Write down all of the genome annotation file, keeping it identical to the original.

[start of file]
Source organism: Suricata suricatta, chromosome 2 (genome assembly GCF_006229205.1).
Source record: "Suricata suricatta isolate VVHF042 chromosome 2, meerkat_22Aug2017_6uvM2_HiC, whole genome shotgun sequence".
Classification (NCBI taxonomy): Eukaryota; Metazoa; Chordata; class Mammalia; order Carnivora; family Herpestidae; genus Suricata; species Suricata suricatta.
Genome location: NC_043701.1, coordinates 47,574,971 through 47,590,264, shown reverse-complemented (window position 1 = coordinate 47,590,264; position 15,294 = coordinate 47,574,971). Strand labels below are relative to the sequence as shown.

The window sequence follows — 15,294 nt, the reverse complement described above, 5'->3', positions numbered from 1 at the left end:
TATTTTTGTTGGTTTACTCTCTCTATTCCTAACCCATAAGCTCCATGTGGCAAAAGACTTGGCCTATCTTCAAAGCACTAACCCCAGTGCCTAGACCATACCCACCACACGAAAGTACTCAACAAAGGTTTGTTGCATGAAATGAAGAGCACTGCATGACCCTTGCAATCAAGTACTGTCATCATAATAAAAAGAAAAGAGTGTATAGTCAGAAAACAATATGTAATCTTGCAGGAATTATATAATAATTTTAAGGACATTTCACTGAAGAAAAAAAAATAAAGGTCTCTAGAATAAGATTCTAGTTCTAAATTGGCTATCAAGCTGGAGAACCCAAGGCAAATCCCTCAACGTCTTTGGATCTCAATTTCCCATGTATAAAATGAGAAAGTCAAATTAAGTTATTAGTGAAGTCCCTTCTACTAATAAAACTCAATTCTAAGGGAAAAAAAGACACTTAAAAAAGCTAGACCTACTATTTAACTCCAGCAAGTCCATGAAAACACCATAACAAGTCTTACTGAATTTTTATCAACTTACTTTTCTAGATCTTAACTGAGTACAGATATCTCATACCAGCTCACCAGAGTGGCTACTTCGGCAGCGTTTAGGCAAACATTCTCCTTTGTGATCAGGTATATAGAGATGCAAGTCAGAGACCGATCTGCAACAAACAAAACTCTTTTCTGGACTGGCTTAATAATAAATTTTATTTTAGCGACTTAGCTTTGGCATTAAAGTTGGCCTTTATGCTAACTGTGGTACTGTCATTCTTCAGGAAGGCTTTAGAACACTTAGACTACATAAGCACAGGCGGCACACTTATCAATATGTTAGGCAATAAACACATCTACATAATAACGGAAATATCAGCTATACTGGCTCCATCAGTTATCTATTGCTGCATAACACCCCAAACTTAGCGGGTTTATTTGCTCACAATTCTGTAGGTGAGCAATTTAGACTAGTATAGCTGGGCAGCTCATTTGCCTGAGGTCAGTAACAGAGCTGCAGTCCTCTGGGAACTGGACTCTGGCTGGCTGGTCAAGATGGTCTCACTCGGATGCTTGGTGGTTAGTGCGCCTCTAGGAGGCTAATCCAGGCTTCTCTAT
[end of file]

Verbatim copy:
Source organism: Suricata suricatta, chromosome 2 (genome assembly GCF_006229205.1).
Source record: "Suricata suricatta isolate VVHF042 chromosome 2, meerkat_22Aug2017_6uvM2_HiC, whole genome shotgun sequence".
Classification (NCBI taxonomy): Eukaryota; Metazoa; Chordata; class Mammalia; order Carnivora; family Herpestidae; genus Suricata; species Suricata suricatta.
Genome location: NC_043701.1, coordinates 47,574,971 through 47,590,264, shown reverse-complemented (window position 1 = coordinate 47,590,264; position 15,294 = coordinate 47,574,971). Strand labels below are relative to the sequence as shown.

The window sequence follows — 15,294 nt, the reverse complement described above, 5'->3', positions numbered from 1 at the left end:
TATTTTTGTTGGTTTACTCTCTCTATTCCTAACCCATAAGCTCCATGTGGCAAAAGACTTGGCCTATCTTCAAAGCACTAACCCCAGTGCCTAGACCATACCCACCACACGAAAGTACTCAACAAAGGTTTGTTGCATGAAATGAAGAGCACTGCATGACCCTTGCAATCAAGTACTGTCATCATAATAAAAAGAAAAGAGTGTATAGTCAGAAAACAATATGTAATCTTGCAGGAATTATATAATAATTTTAAGGACATTTCACTGAAGAAAAAAAAATAAAGGTCTCTAGAATAAGATTCTAGTTCTAAATTGGCTATCAAGCTGGAGAACCCAAGGCAAATCCCTCAACGTCTTTGGATCTCAATTTCCCATGTATAAAATGAGAAAGTCAAATTAAGTTATTAGTGAAGTCCCTTCTACTAATAAAACTCAATTCTAAGGGAAAAAAAGACACTTAAAAAAGCTAGACCTACTATTTAACTCCAGCAAGTCCATGAAAACACCATAACAAGTCTTACTGAATTTTTATCAACTTACTTTTCTAGATCTTAACTGAGTACAGATATCTCATACCAGCTCACCAGAGTGGCTACTTCGGCAGCGTTTAGGCAAACATTCTCCTTTGTGATCAGGTATATAGAGATGCAAGTCAGAGACCGATCTGCAACAAACAAAACTCTTTTCTGGACTGGCTTAATAATAAATTTTATTTTAGCGACTTAGCTTTGGCATTAAAGTTGGCCTTTATGCTAACTGTGGTACTGTCATTCTTCAGGAAGGCTTTAGAACACTTAGACTACATAAGCACAGGCGGCACACTTATCAATATGTTAGGCAATAAACACATCTACATAATAACGGAAATATCAGCTATACTGGCTCCATCAGTTATCTATTGCTGCATAACACCCCAAACTTAGCGGGTTTATTTGCTCACAATTCTGTAGGTGAGCAATTTAGACTAGTATAGCTGGGCAGCTCATTTGCCTGAGGTCAGTAACAGAGCTGCAGTCCTCTGGGAACTGGACTCTGGCTGGCTGGTCAAGATGGTCTCACTCGGATGCTTGGTGGTTAGTGCGCCTCTAGGAGGCTAATCCAGGCTTCTCTAT